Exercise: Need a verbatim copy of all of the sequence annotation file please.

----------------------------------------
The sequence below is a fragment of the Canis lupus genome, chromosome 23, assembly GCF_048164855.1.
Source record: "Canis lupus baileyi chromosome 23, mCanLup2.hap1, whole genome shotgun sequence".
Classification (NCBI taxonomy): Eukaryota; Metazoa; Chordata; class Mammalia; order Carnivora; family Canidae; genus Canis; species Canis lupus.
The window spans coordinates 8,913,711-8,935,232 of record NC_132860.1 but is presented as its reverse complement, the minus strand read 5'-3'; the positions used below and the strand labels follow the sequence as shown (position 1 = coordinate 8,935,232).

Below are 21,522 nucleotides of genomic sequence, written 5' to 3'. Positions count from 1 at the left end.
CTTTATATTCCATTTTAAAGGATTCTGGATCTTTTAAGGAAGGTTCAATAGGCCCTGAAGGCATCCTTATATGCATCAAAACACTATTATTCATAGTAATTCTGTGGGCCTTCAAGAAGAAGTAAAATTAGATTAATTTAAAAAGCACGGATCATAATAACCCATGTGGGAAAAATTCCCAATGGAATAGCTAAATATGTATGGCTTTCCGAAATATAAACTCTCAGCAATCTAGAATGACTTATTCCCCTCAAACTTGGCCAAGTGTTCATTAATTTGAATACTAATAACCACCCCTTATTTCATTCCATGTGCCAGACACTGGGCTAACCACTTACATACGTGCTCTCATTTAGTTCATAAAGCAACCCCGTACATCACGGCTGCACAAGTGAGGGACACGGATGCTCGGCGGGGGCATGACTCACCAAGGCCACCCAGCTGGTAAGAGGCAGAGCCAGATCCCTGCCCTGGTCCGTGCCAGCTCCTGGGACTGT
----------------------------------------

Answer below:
The sequence below is a fragment of the Canis lupus genome, chromosome 23, assembly GCF_048164855.1.
Source record: "Canis lupus baileyi chromosome 23, mCanLup2.hap1, whole genome shotgun sequence".
Classification (NCBI taxonomy): Eukaryota; Metazoa; Chordata; class Mammalia; order Carnivora; family Canidae; genus Canis; species Canis lupus.
The window spans coordinates 8,913,711-8,935,232 of record NC_132860.1 but is presented as its reverse complement, the minus strand read 5'-3'; the positions used below and the strand labels follow the sequence as shown (position 1 = coordinate 8,935,232).

Below are 21,522 nucleotides of genomic sequence, written 5' to 3'. Positions count from 1 at the left end.
CTTTATATTCCATTTTAAAGGATTCTGGATCTTTTAAGGAAGGTTCAATAGGCCCTGAAGGCATCCTTATATGCATCAAAACACTATTATTCATAGTAATTCTGTGGGCCTTCAAGAAGAAGTAAAATTAGATTAATTTAAAAAGCACGGATCATAATAACCCATGTGGGAAAAATTCCCAATGGAATAGCTAAATATGTATGGCTTTCCGAAATATAAACTCTCAGCAATCTAGAATGACTTATTCCCCTCAAACTTGGCCAAGTGTTCATTAATTTGAATACTAATAACCACCCCTTATTTCATTCCATGTGCCAGACACTGGGCTAACCACTTACATACGTGCTCTCATTTAGTTCATAAAGCAACCCCGTACATCACGGCTGCACAAGTGAGGGACACGGATGCTCGGCGGGGGCATGACTCACCAAGGCCACCCAGCTGGTAAGAGGCAGAGCCAGATCCCTGCCCTGGTCCGTGCCAGCTCCTGGGACTGT